This is an extremely important issue and it is clear that the Minister is not responding to the extreme anger that we feel in Scotland today about the despicable and disgraceful announcement by British Steel of the proposed closure of the hot strip mill at Ravenscraig next year. Why is not the Secretary of State for Scotland prepared to come along and sit on the Front Bench to hear the points that hon. Members are raising today? We are talking not just about the loss of 770 jobs directly but about the heart being torn out of the communities of central Scotland and about the core being removed from the Scottish economy.
When was this decision reached? Is it true that it was reached by the board in March of this year? When did the Department know about it? When did it discuss it with the Scottish Office? When will we have an opportunity to look at this in more detail?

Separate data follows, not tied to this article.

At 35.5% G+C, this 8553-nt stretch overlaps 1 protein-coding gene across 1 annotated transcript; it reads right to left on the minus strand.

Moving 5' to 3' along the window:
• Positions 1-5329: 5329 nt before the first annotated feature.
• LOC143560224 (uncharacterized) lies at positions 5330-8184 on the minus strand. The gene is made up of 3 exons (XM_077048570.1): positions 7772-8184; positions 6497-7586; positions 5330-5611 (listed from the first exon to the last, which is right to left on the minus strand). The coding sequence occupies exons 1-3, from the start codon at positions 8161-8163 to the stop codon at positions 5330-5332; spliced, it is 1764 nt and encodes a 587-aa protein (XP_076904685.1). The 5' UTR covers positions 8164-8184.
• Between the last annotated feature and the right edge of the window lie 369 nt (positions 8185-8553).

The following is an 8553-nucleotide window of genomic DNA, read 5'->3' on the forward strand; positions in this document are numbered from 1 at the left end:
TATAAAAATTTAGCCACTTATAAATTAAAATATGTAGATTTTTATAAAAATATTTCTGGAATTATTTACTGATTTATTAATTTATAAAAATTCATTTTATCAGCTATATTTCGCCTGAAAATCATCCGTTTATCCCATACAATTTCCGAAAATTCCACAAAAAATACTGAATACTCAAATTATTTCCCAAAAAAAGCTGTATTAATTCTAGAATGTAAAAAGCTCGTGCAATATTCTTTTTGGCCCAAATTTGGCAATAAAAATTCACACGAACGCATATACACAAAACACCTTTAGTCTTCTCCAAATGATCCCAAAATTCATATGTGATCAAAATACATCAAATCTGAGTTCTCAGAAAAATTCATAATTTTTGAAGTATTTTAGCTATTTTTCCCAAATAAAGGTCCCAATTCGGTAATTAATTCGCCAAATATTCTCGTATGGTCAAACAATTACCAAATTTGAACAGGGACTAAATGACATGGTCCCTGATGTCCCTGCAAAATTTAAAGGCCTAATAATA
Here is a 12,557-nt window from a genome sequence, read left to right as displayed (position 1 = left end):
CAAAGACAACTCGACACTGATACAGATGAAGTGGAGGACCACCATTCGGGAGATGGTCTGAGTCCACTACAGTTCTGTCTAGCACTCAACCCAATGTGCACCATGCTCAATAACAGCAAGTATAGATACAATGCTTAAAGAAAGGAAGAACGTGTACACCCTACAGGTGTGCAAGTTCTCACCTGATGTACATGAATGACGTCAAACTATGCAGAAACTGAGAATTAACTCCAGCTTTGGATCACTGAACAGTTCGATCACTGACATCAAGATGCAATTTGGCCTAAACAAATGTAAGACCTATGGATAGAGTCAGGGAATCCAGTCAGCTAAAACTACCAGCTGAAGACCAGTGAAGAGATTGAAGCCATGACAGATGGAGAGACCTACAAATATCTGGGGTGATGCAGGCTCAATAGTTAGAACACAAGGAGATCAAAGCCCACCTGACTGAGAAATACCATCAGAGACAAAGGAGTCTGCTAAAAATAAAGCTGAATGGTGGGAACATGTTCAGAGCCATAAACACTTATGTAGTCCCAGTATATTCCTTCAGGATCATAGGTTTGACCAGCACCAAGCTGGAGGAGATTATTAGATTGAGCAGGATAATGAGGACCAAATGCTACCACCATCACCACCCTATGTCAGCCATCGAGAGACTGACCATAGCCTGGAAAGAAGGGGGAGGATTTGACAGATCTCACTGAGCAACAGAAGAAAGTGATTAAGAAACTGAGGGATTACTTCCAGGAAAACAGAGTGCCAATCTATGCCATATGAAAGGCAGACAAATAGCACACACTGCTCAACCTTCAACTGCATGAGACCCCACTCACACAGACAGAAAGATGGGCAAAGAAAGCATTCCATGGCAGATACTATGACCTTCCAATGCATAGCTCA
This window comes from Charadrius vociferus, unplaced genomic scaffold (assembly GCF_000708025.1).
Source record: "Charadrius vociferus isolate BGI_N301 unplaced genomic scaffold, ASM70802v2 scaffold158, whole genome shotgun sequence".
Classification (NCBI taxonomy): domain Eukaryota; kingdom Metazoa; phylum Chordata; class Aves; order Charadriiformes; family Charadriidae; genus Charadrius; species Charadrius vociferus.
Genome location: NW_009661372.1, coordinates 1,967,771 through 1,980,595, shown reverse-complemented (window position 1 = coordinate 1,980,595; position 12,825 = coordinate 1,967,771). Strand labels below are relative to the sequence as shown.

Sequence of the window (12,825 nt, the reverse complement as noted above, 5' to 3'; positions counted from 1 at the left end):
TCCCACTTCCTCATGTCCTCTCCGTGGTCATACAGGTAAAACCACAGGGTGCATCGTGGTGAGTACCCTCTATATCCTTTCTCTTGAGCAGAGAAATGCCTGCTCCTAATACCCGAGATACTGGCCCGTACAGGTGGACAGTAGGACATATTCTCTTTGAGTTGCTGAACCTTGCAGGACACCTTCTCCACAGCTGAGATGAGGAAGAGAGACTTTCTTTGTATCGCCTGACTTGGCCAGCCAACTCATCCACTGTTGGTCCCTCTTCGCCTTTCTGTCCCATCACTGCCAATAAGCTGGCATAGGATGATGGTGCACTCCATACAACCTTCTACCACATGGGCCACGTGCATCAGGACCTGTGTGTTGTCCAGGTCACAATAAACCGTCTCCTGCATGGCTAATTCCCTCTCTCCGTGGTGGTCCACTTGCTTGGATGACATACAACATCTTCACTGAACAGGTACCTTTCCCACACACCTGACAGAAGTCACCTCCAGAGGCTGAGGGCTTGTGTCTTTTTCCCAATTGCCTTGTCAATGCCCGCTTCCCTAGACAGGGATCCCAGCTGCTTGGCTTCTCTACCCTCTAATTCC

§ Mr. Hogg
The hon. Lady is being less than candid with the House. She has complained about the absence of my right hon. and learned Friend the Secretary of State for Scotland; she knows perfectly well that my hon. Friend the Minister of State, Scottish Office is on the Front Bench, and that there is a private notice question down for answer at 3.30 pm, to which my right hon. and learned Friend the Secretary of State will be responding. So it was less than honest of the hon. Lady to pose her question in the way that she did.
§ Sir William Clark
Does my hon. and learned Friend agree that the success of the steel industry is proof positive that privatisation is much better than Government control?
§ Mr. Hogg
Absolutely; my hon. Friend is entirely right. During the 1970s the British steel industry was virtually destroyed by the Labour party policies that were then in place. Since then, there has been a dramatic upturn in the fortunes of British Steel, which came from a considered decision to let its managers manage their business in accordance with commercial criteria.
§ Mr. Oppenheim